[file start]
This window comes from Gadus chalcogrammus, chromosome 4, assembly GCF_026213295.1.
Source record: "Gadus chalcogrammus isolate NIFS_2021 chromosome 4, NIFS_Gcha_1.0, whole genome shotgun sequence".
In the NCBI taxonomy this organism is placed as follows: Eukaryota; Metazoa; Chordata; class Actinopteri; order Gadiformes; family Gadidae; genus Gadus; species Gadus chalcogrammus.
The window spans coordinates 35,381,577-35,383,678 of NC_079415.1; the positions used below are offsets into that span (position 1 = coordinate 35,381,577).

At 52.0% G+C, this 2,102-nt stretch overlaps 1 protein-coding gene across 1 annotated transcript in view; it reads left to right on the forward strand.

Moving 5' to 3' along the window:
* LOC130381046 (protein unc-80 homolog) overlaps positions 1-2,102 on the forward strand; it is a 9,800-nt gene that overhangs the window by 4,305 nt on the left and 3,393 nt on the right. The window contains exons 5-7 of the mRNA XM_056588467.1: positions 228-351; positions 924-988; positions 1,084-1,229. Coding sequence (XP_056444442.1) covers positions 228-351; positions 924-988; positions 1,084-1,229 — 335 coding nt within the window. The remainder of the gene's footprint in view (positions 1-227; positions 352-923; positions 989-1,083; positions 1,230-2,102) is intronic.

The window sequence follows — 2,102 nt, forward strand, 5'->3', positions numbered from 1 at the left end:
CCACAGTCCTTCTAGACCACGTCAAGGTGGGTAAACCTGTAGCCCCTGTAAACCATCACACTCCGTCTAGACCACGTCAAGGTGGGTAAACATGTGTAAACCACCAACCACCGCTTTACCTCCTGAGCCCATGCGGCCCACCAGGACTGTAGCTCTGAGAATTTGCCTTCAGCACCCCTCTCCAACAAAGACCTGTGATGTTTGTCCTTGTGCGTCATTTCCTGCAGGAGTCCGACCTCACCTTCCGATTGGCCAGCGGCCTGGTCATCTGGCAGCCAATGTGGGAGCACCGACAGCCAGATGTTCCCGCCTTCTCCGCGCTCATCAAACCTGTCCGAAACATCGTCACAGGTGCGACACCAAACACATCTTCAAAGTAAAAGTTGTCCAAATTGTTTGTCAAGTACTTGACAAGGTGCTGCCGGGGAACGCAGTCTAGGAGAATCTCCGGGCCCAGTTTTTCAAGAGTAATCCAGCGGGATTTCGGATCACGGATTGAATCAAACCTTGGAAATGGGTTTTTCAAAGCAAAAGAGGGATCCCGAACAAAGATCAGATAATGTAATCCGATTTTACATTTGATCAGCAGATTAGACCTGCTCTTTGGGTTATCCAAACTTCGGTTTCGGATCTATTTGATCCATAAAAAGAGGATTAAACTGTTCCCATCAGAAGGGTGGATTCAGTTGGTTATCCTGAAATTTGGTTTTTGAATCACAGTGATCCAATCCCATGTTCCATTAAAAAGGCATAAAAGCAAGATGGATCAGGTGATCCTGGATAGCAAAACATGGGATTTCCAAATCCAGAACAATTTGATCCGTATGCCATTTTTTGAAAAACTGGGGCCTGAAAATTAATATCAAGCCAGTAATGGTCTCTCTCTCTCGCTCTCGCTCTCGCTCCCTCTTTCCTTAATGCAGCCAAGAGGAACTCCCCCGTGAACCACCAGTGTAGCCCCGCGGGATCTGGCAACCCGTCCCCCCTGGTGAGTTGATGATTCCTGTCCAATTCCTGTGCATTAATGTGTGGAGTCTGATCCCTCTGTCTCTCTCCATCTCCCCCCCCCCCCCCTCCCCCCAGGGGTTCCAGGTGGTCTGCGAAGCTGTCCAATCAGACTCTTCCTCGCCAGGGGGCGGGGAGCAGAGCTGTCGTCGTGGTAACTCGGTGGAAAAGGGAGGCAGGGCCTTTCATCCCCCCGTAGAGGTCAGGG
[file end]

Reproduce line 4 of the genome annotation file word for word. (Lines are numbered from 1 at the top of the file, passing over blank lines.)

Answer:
The window spans coordinates 35,381,577-35,383,678 of NC_079415.1; the positions used below are offsets into that span (position 1 = coordinate 35,381,577).